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from our blog

August 29, 2017

The Insurance Industry Quick-Hit Settlement

If you’ve been in a collision and it was someone else’s fault, odds are very good that you will hear from the at-fault driver’s insurance company as soon as possible. It’s a tactic that is happening more and more in Arizona. This is done for a variety of reasons: (1) the insurance company would like […]


Steps to Take Before Filing a Long-Term Care Claim

Baby boomers – those individuals born between the years 1946 and 1964 – are reaching the age in which long-term medical care may become necessary.  Most long-term-care insurance fills in the gap that the insured’s primary care insurance doesn’t cover.  To ensure that a long-term care insurance claim is not denied, make sure you understand what your policy covers.

Most long-term insurance claims are paid.  According to the American Association for Long- Term Care Insurance, in 2012, insurance companies paid over $6.6 billion in benefits to a record 264,000 individuals.  However, many seniors and their families spend months and even years trying to persuade insurers to pay the bills.  To avoid denials, it’s very important to understand what your policy covers and also know what may hamper or prevent a claim from being paid.

Elimination periods: it is very important to know how your policy counts “your elimination period”, the time your insurer begins to pay a claim.

Some policies use calendar days, paying for services 60 days after you file a claim or after your health care professional certifies that you have a covered disability.  However, other plans use “service days,” counting only the days you pay for a home health aide.  If you use a caregiver three days a week, this type of  insurer will only count these days toward the sixty-day waiting period, which means  benefits won’t begin for twenty weeks. 

It is essential to file a claim immediately at the first sign of a problem no matter what the elimination period of your particular policy may be, as the company will need to review healthcare records before approving a claim, a process that takes time.  The sooner you submit the claim, the sooner your claim will be paid.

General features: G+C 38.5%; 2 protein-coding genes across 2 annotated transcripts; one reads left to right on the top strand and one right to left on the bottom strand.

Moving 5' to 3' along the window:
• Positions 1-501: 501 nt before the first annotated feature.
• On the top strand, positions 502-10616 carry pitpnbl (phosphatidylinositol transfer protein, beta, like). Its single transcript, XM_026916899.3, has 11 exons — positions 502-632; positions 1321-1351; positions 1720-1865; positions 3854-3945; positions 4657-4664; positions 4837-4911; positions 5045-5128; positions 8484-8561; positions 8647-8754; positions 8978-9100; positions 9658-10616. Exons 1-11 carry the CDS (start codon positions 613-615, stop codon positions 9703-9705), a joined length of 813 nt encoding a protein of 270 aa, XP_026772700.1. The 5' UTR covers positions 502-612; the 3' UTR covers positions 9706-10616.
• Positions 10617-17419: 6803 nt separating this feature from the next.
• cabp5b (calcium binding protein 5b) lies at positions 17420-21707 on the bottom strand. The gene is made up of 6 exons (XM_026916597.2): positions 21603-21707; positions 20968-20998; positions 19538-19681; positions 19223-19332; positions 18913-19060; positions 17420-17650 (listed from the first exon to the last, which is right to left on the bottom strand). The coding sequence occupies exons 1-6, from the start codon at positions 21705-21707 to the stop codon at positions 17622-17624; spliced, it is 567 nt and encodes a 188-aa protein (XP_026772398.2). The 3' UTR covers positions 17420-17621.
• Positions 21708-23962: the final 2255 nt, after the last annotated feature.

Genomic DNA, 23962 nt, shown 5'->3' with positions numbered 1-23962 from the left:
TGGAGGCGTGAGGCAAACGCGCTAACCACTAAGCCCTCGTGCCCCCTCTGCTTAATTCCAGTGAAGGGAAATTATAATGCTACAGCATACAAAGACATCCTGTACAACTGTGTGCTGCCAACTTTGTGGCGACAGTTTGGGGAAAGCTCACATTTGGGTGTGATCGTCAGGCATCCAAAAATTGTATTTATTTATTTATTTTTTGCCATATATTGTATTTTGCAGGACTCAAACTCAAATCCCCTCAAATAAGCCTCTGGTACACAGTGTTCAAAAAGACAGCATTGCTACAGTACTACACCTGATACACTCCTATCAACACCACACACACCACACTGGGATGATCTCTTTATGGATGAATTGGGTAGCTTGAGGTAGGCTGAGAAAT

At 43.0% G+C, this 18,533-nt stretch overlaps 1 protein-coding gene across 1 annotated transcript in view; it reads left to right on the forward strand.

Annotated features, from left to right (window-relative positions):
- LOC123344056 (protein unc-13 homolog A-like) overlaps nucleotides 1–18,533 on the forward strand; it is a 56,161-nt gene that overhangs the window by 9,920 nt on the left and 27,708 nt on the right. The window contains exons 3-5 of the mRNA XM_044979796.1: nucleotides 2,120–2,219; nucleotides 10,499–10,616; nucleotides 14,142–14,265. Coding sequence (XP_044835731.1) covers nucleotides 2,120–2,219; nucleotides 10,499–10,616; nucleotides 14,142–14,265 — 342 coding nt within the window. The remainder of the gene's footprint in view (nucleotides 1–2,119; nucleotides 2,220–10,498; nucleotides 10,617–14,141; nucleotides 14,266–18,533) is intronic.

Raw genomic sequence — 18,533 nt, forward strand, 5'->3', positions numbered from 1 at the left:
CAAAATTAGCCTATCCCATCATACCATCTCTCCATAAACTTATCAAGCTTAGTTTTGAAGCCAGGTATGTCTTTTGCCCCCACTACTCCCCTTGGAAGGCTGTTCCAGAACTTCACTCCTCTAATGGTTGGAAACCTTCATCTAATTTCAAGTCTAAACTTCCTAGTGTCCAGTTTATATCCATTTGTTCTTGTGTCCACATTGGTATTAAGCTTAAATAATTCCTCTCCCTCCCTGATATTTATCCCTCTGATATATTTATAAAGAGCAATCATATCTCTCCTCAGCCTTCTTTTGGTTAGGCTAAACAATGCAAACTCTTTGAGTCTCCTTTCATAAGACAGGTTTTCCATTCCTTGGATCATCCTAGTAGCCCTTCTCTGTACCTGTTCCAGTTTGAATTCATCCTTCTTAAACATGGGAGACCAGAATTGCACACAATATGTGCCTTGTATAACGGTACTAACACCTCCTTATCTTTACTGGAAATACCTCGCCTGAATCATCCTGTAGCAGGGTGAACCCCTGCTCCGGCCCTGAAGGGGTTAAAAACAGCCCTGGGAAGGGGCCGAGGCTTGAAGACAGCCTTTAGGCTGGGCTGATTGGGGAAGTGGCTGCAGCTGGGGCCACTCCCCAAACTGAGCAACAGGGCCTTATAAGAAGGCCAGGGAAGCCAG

It is also imperative that your licensed health care provider confirm in writing that you are disabled, whether it be cognitively or physically.  Advocates also recommend that your health care provider basically write a prescription for home health care seven days a week or for nursing home admittance.   This report needs to be specific in the type of care needed and should also reflect the type of care required in the policy.

Before hiring a caregiver, check your policy’s requirement for what type of health care profession is covered.  If you hire an aide that is not covered by your policy, you will be forced to pay for the care he or she provided.  Even if you live in a state that doesn’t require a license for home health aides such as Arizona, if your policy calls for a licensed aide, then only hire only a licensed aide.

Another important step in guaranteeing your claims will be paid is to keep a log of all communications with your insurer, whether it be phone calls, faxes or emails. When you have proof that you forwarded all required paperwork, an insurer cannot use that as an excuse to deny a claim.

Should your insurer delay payment or refuse to pay a legitimate claim, consider hiring an Arizona insurance bad faith attorney to protect your rights and obtain the benefits you deserve. 

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  • Shane Harward Law Offices of Shane L. Harward PLC

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